Either that or Upper West Siders all stopped flushing, showering, and washing the dishes. Just to be sure, I checked the news clips. There were no stories about incredibly stinky New Yorkers riding the West Side subway lines as summer heat enveloped Manhattan in 1994.
Eventually the United States Attorney for Manhattan, Mary Jo White, launched an investigation into the missing sewage. Herschlag meanwhile got busy trying to figure out how the system was being manipulated, complaining that something foul must be going on and asking how much it would take to bribe someone to play games with the sewer meters and computer software that continuously tracked sewage flows.
About this time Messinger, hailed by many as a great liberal reformer and voice of integrity, decided to run for mayor. Herschlag got muzzled. He was told to stop carping about an insignificant issue that no one else cared about. Eventually Herschlag was forced out of his job, his final paycheck held up until he could be told that were he to consult with the Coalition for a Livable Upper West Side, which opposed the Trump project, he could be prosecuted for violating a city charter ethics rule.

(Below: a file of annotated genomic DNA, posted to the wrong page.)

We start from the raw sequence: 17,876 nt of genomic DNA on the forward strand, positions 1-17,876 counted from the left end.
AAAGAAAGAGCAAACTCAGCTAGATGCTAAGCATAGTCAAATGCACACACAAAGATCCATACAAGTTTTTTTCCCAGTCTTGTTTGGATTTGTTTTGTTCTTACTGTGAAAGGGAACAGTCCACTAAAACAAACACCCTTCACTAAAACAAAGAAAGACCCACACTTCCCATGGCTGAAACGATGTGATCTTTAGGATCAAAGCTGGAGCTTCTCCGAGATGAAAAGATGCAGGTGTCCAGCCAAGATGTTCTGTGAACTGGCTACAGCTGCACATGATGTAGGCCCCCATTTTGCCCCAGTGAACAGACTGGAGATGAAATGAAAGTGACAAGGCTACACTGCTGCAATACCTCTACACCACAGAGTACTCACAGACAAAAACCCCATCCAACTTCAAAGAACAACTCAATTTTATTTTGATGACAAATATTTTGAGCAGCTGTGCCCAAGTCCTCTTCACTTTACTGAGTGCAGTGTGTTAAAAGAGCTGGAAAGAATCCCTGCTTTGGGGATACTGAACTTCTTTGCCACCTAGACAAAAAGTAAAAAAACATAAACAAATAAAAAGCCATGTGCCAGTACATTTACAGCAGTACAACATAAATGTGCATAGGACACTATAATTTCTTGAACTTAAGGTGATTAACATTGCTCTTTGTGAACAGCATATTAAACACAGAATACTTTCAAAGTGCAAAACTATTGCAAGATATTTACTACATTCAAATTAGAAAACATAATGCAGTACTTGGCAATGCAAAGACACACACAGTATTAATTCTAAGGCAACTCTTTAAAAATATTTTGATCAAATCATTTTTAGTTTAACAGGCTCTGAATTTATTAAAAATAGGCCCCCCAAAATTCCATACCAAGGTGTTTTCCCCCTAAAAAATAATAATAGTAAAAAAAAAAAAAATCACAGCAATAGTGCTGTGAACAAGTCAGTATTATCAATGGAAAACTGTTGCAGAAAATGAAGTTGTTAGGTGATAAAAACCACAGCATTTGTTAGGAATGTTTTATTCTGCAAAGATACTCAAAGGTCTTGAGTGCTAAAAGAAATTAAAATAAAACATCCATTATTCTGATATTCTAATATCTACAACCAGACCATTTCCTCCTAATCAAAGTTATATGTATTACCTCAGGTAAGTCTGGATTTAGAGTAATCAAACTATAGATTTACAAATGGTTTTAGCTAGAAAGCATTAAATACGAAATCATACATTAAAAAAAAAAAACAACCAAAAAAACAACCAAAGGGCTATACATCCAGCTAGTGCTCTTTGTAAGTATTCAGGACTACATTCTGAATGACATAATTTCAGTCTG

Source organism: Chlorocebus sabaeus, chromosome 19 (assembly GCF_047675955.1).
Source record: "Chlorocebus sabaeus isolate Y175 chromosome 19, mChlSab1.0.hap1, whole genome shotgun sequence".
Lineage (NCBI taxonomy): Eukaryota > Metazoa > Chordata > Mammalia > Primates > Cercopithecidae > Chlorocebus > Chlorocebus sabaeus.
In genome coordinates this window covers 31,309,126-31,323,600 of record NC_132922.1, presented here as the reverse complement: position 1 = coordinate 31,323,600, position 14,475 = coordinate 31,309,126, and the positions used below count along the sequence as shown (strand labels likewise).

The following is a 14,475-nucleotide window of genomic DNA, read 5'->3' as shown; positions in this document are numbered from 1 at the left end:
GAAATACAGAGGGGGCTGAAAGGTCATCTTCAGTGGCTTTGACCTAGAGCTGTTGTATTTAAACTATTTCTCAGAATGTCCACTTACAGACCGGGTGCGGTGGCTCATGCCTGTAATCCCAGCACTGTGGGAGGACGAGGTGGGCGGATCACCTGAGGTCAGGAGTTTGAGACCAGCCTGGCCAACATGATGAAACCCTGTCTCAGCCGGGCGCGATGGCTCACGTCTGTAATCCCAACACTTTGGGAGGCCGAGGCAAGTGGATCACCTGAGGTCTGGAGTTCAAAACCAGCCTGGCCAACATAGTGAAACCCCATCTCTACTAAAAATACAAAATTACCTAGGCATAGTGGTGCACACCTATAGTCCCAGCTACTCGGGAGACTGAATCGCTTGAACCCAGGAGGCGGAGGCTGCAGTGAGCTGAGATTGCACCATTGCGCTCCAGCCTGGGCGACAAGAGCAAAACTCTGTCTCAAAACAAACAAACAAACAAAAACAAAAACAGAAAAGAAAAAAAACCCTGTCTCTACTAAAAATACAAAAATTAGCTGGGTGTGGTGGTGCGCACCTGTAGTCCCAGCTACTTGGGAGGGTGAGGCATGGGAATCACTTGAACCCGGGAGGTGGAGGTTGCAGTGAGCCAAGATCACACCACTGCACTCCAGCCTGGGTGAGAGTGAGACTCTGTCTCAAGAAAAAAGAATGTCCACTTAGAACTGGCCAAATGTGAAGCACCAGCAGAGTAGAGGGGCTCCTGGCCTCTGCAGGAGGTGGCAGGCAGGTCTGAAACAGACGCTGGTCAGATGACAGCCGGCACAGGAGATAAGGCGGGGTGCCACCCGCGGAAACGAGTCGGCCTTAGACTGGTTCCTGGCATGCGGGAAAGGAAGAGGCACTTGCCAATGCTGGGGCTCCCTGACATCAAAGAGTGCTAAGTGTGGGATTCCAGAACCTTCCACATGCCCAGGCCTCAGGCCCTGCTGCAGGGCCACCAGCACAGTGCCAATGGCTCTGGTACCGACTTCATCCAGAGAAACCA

That’s when the best reporter in New York City, Wayne Barrett of the Village Voice, and one of his acolytes, Denise Kiernan, got on the story. On April 11, 1995, they published an article about “Ruth and Donald’s Artful Deal” (PDF).
They exposed connections between Trump and various elected and appointed city officials that were as complex, and hidden, as the sewer lines running beneath city streets.
For example, a former city councilman from the West Side named Ed Wallace registered as a lobbyist for Trump Management. New York’s Parks Council, which would have to approve a park for Trump’s project to proceed, was packed with officials and spouses on the Trump payroll.